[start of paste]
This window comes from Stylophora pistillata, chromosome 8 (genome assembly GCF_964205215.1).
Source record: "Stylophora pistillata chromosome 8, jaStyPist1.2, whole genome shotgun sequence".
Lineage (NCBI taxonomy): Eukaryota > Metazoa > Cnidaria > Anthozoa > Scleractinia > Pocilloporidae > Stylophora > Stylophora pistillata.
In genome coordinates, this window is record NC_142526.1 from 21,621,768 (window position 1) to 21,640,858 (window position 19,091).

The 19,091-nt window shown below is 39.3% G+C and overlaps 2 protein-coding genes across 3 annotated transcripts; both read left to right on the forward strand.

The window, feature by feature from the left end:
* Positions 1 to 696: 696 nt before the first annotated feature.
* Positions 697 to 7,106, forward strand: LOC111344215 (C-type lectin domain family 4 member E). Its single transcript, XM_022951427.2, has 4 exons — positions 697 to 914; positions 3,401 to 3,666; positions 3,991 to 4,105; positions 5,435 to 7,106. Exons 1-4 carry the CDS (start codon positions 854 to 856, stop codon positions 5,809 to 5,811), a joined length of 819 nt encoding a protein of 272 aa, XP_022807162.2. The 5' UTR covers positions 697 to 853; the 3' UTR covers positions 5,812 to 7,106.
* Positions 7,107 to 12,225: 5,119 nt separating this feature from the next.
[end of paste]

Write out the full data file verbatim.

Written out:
This window comes from Stylophora pistillata, chromosome 8 (genome assembly GCF_964205215.1).
Source record: "Stylophora pistillata chromosome 8, jaStyPist1.2, whole genome shotgun sequence".
Lineage (NCBI taxonomy): Eukaryota > Metazoa > Cnidaria > Anthozoa > Scleractinia > Pocilloporidae > Stylophora > Stylophora pistillata.
In genome coordinates, this window is record NC_142526.1 from 21,621,768 (window position 1) to 21,640,858 (window position 19,091).

The 19,091-nt window shown below is 39.3% G+C and overlaps 2 protein-coding genes across 3 annotated transcripts; both read left to right on the forward strand.

The window, feature by feature from the left end:
* Positions 1 to 696: 696 nt before the first annotated feature.
* Positions 697 to 7,106, forward strand: LOC111344215 (C-type lectin domain family 4 member E). Its single transcript, XM_022951427.2, has 4 exons — positions 697 to 914; positions 3,401 to 3,666; positions 3,991 to 4,105; positions 5,435 to 7,106. Exons 1-4 carry the CDS (start codon positions 854 to 856, stop codon positions 5,809 to 5,811), a joined length of 819 nt encoding a protein of 272 aa, XP_022807162.2. The 5' UTR covers positions 697 to 853; the 3' UTR covers positions 5,812 to 7,106.
* Positions 7,107 to 12,225: 5,119 nt separating this feature from the next.